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While public health experts are demanding bolder action, most governors and mayors have not imposed mandatory stay-at-home orders. Their reluctance comes amid Bolsonaro's relentless message for Brazilians to defy regional and local public health efforts to stop the virus' spread.
After the death toll rose from less than 7,000 to more than 10,000 last week, local authorities began adopting stricter anti-virus measures. But despite the new lockdowns, Rio de Janeiro and Sao Paulo still don't have mandatory stay-at-home-orders at the state or city level -- even though they are the hardest hit places in Brazil.
Doctors are now being forced to choose who lives and dies, and triage situations could generate social unrest if they increase, said Miguel Lago, executive director of Brazil's nonprofit Institute for Health Policy Studies.
"We need to avoid a total disaster," he said.
Lago said mandatory lockdowns across much of the country would help: "It is late in terms of avoiding hospital collapse, but certainly it isn't too late to avoid a bigger catastrophe."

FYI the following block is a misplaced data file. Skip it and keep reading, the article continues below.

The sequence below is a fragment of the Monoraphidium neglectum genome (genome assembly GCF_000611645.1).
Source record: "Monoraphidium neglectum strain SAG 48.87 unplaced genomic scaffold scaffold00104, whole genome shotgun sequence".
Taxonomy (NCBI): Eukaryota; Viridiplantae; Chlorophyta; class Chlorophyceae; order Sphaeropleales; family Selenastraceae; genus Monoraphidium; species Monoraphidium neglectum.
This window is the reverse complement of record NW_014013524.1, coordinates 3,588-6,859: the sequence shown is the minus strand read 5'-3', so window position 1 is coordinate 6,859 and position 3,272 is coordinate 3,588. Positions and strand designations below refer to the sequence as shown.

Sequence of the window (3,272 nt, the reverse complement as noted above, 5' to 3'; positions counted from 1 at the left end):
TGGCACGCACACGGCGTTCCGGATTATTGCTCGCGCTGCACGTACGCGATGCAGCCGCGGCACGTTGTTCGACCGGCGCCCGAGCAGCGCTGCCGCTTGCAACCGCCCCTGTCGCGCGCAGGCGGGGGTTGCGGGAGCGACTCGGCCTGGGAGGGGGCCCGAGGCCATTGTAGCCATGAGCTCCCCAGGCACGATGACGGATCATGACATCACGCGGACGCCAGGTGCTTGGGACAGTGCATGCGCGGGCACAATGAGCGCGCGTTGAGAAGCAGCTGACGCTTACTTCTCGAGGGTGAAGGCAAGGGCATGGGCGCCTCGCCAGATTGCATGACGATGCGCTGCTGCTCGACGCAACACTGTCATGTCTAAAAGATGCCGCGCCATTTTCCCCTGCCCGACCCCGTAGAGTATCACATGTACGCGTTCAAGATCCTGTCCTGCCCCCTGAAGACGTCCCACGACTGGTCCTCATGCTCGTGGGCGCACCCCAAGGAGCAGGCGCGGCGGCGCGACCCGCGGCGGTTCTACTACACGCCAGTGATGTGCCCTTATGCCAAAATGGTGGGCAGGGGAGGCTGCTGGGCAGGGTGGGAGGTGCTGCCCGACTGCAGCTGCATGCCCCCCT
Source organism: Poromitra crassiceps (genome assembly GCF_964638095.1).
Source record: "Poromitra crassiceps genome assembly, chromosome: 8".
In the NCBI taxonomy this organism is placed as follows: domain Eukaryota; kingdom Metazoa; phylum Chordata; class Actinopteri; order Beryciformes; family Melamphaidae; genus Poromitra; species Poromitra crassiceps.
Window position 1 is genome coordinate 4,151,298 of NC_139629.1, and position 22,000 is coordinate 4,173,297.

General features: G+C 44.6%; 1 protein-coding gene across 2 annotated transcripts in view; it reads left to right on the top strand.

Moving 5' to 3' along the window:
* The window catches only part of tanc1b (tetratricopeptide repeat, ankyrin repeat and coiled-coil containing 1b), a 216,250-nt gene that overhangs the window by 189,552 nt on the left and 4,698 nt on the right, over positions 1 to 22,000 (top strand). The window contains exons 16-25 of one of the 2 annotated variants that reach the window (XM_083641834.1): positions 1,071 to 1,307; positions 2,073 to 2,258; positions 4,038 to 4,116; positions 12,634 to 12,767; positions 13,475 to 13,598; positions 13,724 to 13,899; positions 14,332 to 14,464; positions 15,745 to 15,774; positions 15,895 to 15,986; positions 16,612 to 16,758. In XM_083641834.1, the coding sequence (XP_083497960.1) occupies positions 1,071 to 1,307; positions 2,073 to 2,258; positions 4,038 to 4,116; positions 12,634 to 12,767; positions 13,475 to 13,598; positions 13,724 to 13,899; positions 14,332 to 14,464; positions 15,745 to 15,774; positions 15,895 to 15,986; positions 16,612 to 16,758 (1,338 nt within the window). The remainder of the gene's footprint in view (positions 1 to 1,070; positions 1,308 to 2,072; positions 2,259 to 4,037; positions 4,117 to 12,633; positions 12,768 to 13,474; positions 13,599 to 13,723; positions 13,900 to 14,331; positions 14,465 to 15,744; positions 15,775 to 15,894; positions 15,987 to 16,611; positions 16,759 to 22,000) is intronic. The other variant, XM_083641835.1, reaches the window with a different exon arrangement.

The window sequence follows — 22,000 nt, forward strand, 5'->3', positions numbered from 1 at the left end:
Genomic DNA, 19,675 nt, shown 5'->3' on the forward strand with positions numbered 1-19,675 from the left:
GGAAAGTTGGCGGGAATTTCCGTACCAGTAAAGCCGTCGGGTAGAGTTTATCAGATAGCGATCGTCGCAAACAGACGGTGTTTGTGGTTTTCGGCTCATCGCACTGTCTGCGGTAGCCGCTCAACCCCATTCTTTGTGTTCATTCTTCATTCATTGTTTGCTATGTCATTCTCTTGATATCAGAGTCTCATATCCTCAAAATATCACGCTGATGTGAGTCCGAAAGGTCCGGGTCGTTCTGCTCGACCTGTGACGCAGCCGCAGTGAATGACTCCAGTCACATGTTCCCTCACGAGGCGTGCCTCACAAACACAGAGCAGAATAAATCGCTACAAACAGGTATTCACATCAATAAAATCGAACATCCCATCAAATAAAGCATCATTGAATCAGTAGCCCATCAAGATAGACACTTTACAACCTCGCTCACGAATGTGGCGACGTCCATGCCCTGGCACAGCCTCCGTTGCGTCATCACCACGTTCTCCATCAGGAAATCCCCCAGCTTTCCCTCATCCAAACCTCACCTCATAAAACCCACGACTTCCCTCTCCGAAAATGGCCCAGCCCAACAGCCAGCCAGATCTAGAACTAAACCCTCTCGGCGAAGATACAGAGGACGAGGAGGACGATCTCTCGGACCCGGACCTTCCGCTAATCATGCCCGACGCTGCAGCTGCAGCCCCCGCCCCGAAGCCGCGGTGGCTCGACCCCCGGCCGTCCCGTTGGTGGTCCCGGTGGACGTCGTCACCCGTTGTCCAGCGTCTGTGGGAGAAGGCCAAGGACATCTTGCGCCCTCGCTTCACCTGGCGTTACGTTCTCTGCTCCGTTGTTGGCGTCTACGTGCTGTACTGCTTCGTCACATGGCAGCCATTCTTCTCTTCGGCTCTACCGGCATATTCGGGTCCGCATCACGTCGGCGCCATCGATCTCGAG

Brazil had more than 165,000 confirmed cases on Tuesday, though actual figures are believed to be much higher. Many intensive care hospital units are full, while cemeteries are overwhelmed with bodies.
Bolsonaro, who called the virus a "little flu," has insisted for more than a month that job losses are more damaging than COVID-19.
He has encouraged protests against the Supreme Court after it affirmed that local governments can impose lockdowns and coronavirus roadblocks.
Most of the country's 27 governors have criticized his stance but none have imposed mandatory statewide lockdown measures out of fear of hurting local leaders in this year’s municipal election.
Public health analysts from the Imperial College London, whose COVID-19 research has guided global policymakers, last week called Brazil's anti-virus efforts "partially successful."
"In the absence of the introduction of further control measures that will more strongly curb transmission, Brazil faces the prospect of an epidemic that will continue to grow exponentially," they wrote.
The Associated Press contributed to this report.